Anthem Blue Cross: Will the New Management be Consumer Friendly?
Duke Helfand reported in the July 20, 2010 edition of the LA Times that the President of Anthem Blue Cross of California, Leslie Margolin, is stepping down after California’s largest for-profit insurer came under fire over planned rate hikes of up to 39%.
I am hoping the Times asks Helfland, Scott Glover, Lisa Giron or one of the other dedicated reporters who write on health to investigate the Anthem Blue Cross system for their processing of chemical dependency claims during the two years Margolin was in charge.
From time to time, we have private-pay clients who are insured through Anthem and want to be reimbursed for what they have paid out for treatment.
Remember John Grisham’s 1995 novel “The Rainmaker?” Someone at Anthem must have read it for inspiration before designing their claims processing manual. Unlike Grisham’s fictitious Great Benefit Life Insurance Company, Anthem does not deny each and every benefit, but it is not for lack of trying. Claimants routinely face an impossible bureaucracy of unhelpful, unfriendly processers whose goal is to delay reimbursement for months or even years. The goal of the claims representative seems to be wearing the claimant down in hopes he/she will go away.
At least two of our alumni finally gave up trying to get reimbursed for a benefit they pay for month after month, and allowed Anthem to pocket the money. Another client had insurance through Blue Cross of Texas. Because treatment was in California, Blue Cross of Texas was supposed to go through Anthem. After months of delay, Blue Cross of Texas finally gave up on California and processed the claim themselves.
The successor to Ms. Margolin needs to reform the claims payment system.
Case in point:
We accept for treatment the wife of a Hollywood Studio Executive. Let’s all her Jane. The Studio’s chemical dependency benefits are administered by Anthem. Every moment of Jane’s stay was authorized. After treatment was completed, Niki, our insurance processor was told to send the claim to a specific address in California. She did and then was told she had the wrong address. Turned out she had the right address. Then the claim was rejected because it needed to be processed by Anthem National. She sent it to Anthem National which rejected the claim because Malibu Beach Recovery Center is “out of network.” Jane has “out of network” benefits.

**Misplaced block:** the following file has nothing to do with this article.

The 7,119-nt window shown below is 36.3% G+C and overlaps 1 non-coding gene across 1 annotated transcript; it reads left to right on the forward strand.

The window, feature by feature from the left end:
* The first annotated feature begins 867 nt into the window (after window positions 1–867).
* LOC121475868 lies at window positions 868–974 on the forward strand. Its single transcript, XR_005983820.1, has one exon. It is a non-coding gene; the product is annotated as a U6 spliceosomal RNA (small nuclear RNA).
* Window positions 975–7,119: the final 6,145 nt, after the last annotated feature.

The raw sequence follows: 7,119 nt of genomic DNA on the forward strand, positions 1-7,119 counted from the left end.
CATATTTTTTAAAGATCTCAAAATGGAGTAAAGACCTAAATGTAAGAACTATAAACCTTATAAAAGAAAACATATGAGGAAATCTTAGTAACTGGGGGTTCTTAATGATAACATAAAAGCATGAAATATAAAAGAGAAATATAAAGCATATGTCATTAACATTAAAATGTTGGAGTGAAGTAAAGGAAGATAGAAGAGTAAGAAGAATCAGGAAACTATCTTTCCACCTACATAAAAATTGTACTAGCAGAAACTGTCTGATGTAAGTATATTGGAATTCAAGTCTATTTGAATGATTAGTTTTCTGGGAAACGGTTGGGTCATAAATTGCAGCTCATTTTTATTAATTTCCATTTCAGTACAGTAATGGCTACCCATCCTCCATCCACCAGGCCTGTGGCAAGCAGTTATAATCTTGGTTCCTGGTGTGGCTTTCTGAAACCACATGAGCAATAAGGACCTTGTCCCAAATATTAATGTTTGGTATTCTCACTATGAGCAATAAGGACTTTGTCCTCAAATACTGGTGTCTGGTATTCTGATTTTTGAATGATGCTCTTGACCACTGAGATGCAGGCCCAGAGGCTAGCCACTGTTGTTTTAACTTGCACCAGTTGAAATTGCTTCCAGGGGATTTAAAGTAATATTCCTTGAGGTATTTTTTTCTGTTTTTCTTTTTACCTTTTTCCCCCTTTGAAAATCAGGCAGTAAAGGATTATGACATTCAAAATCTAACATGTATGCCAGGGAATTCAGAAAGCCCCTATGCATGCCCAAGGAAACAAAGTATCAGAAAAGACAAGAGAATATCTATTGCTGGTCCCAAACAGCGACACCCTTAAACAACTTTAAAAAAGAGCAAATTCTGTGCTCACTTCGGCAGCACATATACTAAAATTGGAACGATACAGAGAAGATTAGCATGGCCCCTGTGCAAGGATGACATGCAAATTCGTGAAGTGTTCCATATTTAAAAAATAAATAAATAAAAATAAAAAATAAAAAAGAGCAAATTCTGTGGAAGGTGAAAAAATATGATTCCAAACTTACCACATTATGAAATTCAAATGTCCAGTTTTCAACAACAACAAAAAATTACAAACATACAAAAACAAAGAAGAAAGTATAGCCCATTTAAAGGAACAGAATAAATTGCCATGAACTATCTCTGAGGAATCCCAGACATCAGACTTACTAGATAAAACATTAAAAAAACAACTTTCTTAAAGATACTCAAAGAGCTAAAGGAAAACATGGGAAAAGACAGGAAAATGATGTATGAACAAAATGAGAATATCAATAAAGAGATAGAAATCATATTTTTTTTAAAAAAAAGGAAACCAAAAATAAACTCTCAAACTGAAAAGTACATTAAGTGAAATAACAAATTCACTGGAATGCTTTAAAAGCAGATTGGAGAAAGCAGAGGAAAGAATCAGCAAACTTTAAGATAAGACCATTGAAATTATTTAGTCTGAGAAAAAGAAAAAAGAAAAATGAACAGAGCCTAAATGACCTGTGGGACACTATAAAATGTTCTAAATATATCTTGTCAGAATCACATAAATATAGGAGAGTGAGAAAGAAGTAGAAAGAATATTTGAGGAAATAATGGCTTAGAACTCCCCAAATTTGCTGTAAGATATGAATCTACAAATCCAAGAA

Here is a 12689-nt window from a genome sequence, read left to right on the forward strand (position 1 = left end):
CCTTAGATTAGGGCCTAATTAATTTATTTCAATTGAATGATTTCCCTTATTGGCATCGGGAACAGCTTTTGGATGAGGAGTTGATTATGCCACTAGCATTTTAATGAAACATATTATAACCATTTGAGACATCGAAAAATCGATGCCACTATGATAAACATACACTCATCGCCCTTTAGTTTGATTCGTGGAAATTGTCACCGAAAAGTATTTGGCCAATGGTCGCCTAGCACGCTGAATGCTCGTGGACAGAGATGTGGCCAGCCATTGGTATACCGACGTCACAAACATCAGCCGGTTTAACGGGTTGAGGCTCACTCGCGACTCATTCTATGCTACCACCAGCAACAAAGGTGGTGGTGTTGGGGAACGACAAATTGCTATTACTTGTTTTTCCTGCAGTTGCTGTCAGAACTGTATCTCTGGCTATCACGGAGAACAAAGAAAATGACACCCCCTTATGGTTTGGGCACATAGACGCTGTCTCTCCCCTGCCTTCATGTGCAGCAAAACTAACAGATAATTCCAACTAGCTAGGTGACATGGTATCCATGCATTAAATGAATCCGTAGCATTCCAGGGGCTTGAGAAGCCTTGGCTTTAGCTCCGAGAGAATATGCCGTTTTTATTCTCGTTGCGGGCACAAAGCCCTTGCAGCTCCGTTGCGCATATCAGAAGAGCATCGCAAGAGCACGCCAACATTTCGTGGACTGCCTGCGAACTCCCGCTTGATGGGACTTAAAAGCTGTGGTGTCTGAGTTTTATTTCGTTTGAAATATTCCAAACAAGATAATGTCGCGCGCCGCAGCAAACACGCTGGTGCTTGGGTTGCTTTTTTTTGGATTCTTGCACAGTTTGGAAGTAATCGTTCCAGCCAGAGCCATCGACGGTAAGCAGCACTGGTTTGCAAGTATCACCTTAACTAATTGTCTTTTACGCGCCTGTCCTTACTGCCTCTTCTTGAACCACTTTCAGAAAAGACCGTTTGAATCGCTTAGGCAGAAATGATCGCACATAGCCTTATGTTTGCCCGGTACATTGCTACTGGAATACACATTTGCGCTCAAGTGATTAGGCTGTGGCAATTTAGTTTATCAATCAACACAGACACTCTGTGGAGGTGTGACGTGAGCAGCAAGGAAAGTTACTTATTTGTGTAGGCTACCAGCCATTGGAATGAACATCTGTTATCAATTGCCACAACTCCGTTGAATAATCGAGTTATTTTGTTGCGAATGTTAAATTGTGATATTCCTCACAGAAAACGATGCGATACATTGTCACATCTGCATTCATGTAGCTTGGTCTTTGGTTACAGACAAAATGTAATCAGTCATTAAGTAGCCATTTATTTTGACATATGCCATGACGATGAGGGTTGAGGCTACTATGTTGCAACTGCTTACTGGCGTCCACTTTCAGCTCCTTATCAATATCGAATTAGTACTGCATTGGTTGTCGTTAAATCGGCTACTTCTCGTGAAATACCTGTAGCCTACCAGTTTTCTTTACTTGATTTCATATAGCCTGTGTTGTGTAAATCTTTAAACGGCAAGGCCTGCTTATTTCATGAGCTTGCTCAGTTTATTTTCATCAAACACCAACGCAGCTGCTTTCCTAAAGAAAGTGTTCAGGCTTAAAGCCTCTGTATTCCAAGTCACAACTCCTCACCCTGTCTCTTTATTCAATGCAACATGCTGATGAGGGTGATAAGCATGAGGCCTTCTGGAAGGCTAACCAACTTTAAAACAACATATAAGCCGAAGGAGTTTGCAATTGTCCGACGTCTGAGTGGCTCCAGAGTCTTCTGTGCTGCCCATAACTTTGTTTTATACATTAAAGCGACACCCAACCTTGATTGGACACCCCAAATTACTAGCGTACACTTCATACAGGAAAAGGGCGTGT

90 days after Jane completed treatment, with no payment in sight, I called the Studio to complain. A few moments later the phone rang and it was a representative of the Anthem National Desk Employer Service who said it was her division that was responsible for paying Jane’s claim and would do so right away.
“Your check will be mailed out this week,” she emailed. “The claim was finalized today. The check should be issued by Wednesday if not tomorrow. I will keep you posted.”
The check finally arrived by snail mail many weeks later. The total amount of time it took to get paid for authorized treatment: 6 months.
Here’s the punch line. Later we received a letter from Anthem stating we owed them money. Apparently because we “rushed” Anthem into processing the claim in “just” 6 months, the frazzled workers made a mathematical error in our favor.